Beak, or feeding mouth, of a true bug as shown by a scanning-electron microscope.
Connecting the World
One Insect at a Time
By Cristina Carney
Before strip malls and freeways, there was another southern California. Thanks to the work of naturalists in the 18th and 19th centuries, scientists are able to glimpse back into this time as they study the insect specimens in the collection at the San Diego Natural History Museum. Indeed, entomologists in San Diego are able to access this collection at anytime and take advantage of that information for their research, but what about their peers scattered around the globe, especially those with little access to extensive collections?
Until recently, there were two ways to examine the specimens of any entomology collection: visit the collection in person, or run the risk of having the fragile specimens shipped to you. Thankfully, that is all about to change. Collections-based museums of the 21st century are providing a third means of study for all taxonomists, regardless of their geographic location, by allowing online access. Here at the San Diego Natural History Museum Curator of Entomology Dr. Michael Wall is putting our entomology collection online. Increasing access to its extensive insect collection directly increases the value of the Museum’s collections to the international scientific community. The Museum is now at the forefront of a new and fundamental change in collections accessibility, joining ranks with other museums that have begun databasing their specimens for online access. According to Dr. Wall, “The impediment in taxonomic studies is not just a shortage of taxonomists, but also that the resources to do taxonomic work aren’t easily available to the people who live in the regions that possess the largest gaps in the taxonomic record. Online access to collections is one step toward the solution.”
These “gaps” which Dr. Wall refers are missing links—undescribed species waiting to be discovered. For most insect groups, these species remain hidden in the biologically diverse regions of the Southern Hemisphere. For the most part, these species-rich areas remain geographically far from the academically resource-rich countries in western Europe and North America.
Through innovative use of the internet and associated technology, scientists are now making the resources of major collections and libraries around the world available to anyone with an internet connection. Now, a Brazilian graduate student can peruse the research library of the American Museum of Natural History from an internet café in São Paulo. Scientists in Pakistan can build virtual taxonomic keys that help American scientists identify insects in their collections. By allowing open access to resources, scientists hope to increase collaboration, decrease duplication of effort, and ultimately speed up the cataloging and description of the so-called “encyclopedia of life.” This is the kind of opportunity that the National Science Foundation (NSF) wants to create for all taxonomists in the life sciences for the 21st century. In 2003, the NSF chose insects to lead the way.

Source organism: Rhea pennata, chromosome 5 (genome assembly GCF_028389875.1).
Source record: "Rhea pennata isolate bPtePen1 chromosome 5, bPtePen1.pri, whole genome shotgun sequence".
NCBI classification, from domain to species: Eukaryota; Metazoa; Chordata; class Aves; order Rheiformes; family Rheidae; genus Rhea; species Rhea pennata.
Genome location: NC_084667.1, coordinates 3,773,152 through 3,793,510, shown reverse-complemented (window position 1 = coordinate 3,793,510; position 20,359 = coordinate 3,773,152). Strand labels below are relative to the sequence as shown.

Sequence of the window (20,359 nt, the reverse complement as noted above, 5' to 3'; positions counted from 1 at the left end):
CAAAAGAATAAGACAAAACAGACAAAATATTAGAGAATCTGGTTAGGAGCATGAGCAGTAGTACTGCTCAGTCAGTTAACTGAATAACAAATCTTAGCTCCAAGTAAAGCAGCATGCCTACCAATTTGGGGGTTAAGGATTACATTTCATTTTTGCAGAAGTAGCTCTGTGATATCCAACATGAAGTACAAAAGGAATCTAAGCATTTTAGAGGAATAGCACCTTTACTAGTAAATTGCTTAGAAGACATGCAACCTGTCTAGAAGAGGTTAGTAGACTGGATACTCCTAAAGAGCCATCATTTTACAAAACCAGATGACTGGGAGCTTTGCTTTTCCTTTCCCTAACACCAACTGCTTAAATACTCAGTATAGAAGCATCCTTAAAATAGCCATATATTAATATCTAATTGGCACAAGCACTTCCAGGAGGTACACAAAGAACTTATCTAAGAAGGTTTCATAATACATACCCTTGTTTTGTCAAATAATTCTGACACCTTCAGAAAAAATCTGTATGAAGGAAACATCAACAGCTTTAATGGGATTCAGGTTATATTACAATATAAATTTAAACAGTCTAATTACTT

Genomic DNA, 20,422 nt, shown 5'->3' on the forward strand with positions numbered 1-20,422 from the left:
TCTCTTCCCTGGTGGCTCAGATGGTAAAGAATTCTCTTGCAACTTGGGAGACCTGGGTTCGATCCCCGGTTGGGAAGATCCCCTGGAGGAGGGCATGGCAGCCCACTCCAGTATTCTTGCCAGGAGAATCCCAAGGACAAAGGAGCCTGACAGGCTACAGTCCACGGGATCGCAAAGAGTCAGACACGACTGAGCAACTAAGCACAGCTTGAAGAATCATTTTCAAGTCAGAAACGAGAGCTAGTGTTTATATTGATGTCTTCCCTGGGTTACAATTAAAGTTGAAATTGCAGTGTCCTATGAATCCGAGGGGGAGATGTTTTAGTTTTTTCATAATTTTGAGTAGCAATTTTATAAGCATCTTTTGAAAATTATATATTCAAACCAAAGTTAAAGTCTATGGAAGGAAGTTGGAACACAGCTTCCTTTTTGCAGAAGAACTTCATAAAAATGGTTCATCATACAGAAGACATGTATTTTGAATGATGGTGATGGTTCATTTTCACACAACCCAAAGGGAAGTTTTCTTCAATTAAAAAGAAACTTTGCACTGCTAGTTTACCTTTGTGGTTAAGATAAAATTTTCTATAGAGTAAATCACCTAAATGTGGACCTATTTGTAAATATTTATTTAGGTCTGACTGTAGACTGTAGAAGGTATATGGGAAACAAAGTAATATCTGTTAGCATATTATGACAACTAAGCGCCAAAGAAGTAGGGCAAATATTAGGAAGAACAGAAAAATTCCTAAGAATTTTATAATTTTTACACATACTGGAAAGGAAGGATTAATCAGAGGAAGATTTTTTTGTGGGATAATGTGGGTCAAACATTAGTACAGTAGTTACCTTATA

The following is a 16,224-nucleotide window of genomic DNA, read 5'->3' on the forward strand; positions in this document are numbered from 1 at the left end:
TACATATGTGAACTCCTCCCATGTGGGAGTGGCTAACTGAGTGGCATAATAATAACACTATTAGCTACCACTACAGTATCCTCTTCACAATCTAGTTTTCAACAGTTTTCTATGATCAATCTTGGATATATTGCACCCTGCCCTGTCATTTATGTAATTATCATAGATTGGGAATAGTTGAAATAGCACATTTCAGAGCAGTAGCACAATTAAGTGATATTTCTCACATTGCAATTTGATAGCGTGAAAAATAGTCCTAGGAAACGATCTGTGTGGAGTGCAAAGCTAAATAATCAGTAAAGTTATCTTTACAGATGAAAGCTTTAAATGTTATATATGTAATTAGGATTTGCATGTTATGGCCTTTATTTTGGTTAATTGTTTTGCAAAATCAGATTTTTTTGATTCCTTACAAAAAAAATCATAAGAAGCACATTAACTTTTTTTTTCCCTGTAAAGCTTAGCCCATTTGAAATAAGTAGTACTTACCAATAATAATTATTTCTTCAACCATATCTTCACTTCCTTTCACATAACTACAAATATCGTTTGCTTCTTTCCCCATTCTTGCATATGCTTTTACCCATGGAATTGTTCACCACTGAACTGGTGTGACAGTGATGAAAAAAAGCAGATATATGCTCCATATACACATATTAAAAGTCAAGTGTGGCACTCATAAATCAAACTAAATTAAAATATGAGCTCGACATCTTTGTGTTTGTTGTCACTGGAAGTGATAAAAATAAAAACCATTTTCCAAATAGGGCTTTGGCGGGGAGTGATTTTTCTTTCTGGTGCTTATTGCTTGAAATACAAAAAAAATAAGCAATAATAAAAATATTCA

Four years ago, the NSF awarded a multiyear, multimillion-dollar grant to the world of plant bug scientists. The overall goal of the Plant Bug Inventory (PBI) was to promote international collaboration among the taxonomists and systematists studying the incredibly diverse insect family Miridae. The purpose was to create taxonomic consensus among plant bug entomologists, leading to a more thorough understanding of the group and its relationship to other plant and animal life.
This newly united PBI community is working together to create internet databases, integrating the specimens and literature housed at multiple major research institutions. By combining data from the plant bug research collections of major participating institutions, such as the American Museum of Natural History in New York and the Australian Museum in Sydney, the academic community will have a virtual resource far surpassing the possible size of any physical collection.
Dr. Wall is a plant bug specialist directly connected to PBI from his previous taxonomic work in Australia. He feels that the Miridae are the perfect candidates for this NSF project since they are “the most diverse group of true bugs, and there are still so many species out there yet to be discovered.” With the help of the PBI database, a taxonomist in Papua New Guinea no longer needs to travel to New York or San Diego to study plant bug specimens and literature.
Collections-based natural history museums were originally developed in an era when the idea of the “West and its New World” held intrigue for Europe and the United States. The role of these museums is now changing as the life science fields address the biodiversity crisis. What we will find as curators open their virtual cabinets to the public may offer strong arguments for preserving biodiversity as well as clues on just how to accomplish this. With a vast sampling of the insects from the highly populated area of southern California, the San Diego Natural History Museum collection is a great resource for regional taxonomists addressing the decrease in biodiversity. And, as its searchable web database grows, it will prove a valuable resource worldwide, long into the future.
SAN DIEGO NATURAL HISTORY: FIELD NOTES, October 2007